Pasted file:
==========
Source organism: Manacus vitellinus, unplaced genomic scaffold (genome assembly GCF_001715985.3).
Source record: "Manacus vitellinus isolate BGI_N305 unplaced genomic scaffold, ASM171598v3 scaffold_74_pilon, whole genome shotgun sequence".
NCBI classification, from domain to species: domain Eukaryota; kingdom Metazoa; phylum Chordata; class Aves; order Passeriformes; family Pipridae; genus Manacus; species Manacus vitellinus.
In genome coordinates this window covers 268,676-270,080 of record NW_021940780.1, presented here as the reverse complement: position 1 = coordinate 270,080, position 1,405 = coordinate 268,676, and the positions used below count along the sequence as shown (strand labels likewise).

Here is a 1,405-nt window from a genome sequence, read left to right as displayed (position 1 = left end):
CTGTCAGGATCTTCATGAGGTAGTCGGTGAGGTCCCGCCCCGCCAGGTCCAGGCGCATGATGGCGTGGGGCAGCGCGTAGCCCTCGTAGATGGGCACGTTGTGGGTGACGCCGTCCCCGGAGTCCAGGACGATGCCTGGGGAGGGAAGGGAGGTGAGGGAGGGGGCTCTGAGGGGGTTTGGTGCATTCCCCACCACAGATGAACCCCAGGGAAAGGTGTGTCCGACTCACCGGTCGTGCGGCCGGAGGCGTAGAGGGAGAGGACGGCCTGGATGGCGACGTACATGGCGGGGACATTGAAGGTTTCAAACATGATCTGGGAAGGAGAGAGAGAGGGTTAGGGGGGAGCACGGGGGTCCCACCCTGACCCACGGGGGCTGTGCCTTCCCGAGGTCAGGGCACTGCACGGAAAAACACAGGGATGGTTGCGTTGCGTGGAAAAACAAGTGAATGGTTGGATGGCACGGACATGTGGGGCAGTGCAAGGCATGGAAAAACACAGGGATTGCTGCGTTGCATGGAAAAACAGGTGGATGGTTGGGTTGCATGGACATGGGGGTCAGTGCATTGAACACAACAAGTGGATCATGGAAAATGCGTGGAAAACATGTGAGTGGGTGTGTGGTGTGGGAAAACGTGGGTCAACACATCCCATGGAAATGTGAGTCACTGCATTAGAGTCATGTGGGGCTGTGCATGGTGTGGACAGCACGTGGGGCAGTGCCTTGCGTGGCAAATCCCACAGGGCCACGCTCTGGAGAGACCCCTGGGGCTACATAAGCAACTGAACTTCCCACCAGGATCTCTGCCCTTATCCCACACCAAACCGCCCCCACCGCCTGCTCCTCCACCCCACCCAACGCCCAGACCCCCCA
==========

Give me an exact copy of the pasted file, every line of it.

Source organism: Manacus vitellinus, unplaced genomic scaffold (genome assembly GCF_001715985.3).
Source record: "Manacus vitellinus isolate BGI_N305 unplaced genomic scaffold, ASM171598v3 scaffold_74_pilon, whole genome shotgun sequence".
NCBI classification, from domain to species: domain Eukaryota; kingdom Metazoa; phylum Chordata; class Aves; order Passeriformes; family Pipridae; genus Manacus; species Manacus vitellinus.
In genome coordinates this window covers 268,676-270,080 of record NW_021940780.1, presented here as the reverse complement: position 1 = coordinate 270,080, position 1,405 = coordinate 268,676, and the positions used below count along the sequence as shown (strand labels likewise).

Here is a 1,405-nt window from a genome sequence, read left to right as displayed (position 1 = left end):
CTGTCAGGATCTTCATGAGGTAGTCGGTGAGGTCCCGCCCCGCCAGGTCCAGGCGCATGATGGCGTGGGGCAGCGCGTAGCCCTCGTAGATGGGCACGTTGTGGGTGACGCCGTCCCCGGAGTCCAGGACGATGCCTGGGGAGGGAAGGGAGGTGAGGGAGGGGGCTCTGAGGGGGTTTGGTGCATTCCCCACCACAGATGAACCCCAGGGAAAGGTGTGTCCGACTCACCGGTCGTGCGGCCGGAGGCGTAGAGGGAGAGGACGGCCTGGATGGCGACGTACATGGCGGGGACATTGAAGGTTTCAAACATGATCTGGGAAGGAGAGAGAGAGGGTTAGGGGGGAGCACGGGGGTCCCACCCTGACCCACGGGGGCTGTGCCTTCCCGAGGTCAGGGCACTGCACGGAAAAACACAGGGATGGTTGCGTTGCGTGGAAAAACAAGTGAATGGTTGGATGGCACGGACATGTGGGGCAGTGCAAGGCATGGAAAAACACAGGGATTGCTGCGTTGCATGGAAAAACAGGTGGATGGTTGGGTTGCATGGACATGGGGGTCAGTGCATTGAACACAACAAGTGGATCATGGAAAATGCGTGGAAAACATGTGAGTGGGTGTGTGGTGTGGGAAAACGTGGGTCAACACATCCCATGGAAATGTGAGTCACTGCATTAGAGTCATGTGGGGCTGTGCATGGTGTGGACAGCACGTGGGGCAGTGCCTTGCGTGGCAAATCCCACAGGGCCACGCTCTGGAGAGACCCCTGGGGCTACATAAGCAACTGAACTTCCCACCAGGATCTCTGCCCTTATCCCACACCAAACCGCCCCCACCGCCTGCTCCTCCACCCCACCCAACGCCCAGACCCCCCA